The cultural-historical approach builds on the idea that human activities are mediated by artefacts, used and modified by succeeding generations of human beings and grounded on practical, everyday activities (Cole 1996, 108-110). Praxis, or practices, and cultural artefacts are developed in interaction with each other in historically situated and evolving processes (Miettinen & Virkkunen 2005). Human activity is “object-oriented” which means that also collective activity has an object of activity (related to the “motive”, or to the concrete outcomes of that activity) which characterizes how activities are, in general, understood or explained (Engeström 1987).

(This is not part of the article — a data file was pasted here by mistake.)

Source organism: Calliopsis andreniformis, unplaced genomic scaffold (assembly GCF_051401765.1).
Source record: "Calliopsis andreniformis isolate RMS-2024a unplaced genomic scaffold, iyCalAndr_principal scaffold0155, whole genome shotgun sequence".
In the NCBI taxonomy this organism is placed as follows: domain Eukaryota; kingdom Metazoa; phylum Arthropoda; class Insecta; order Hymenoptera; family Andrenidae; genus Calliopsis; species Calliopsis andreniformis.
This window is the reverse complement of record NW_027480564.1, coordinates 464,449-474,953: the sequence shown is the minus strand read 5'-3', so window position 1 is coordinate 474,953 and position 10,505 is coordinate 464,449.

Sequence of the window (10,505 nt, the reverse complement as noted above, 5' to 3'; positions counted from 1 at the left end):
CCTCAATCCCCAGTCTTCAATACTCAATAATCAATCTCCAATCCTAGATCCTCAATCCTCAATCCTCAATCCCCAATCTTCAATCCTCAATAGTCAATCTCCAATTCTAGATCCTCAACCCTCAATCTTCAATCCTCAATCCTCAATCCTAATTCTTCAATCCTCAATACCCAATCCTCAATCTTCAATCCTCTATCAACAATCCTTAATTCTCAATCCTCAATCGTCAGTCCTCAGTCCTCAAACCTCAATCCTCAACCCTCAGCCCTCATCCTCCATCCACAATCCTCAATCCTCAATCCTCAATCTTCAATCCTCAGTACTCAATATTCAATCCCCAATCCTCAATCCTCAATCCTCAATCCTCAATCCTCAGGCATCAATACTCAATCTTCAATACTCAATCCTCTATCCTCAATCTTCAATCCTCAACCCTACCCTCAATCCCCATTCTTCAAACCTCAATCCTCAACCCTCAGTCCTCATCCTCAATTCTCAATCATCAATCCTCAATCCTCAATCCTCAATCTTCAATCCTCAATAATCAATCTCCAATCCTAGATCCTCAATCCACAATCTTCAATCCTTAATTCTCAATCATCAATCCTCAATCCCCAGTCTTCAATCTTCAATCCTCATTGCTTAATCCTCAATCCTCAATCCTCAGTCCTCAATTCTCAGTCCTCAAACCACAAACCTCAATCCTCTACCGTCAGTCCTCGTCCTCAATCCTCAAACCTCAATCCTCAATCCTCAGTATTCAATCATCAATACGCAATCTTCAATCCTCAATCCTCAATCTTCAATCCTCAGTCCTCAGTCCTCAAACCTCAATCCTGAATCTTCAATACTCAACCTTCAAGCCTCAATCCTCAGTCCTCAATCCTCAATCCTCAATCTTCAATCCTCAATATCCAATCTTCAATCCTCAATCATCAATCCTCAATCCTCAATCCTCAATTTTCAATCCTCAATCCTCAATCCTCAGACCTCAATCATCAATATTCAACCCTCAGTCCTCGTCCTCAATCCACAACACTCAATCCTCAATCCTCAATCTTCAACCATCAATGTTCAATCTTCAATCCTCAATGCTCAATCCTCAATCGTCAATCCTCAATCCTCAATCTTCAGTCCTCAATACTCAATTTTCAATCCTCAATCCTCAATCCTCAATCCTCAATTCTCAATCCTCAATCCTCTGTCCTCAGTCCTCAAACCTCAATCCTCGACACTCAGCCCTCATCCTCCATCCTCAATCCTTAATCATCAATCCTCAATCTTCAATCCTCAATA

Primary artefacts are tools and practices directly used in human labour and other activities, secondary artefacts are “symbolic externalizations” or “objectifications” of primary artefacts; and tertiary artefacts that mediate relations between primary and secondary artefacts and no longer have a direct representationalfunction but represent visions, anticipated changes and possibilities that may be used to change the world. Wartofsky also maintained that these artefacts are not in the mind as mental entities, but are externally embodied in socially shared practices, social organizations, and culturally shared ideas.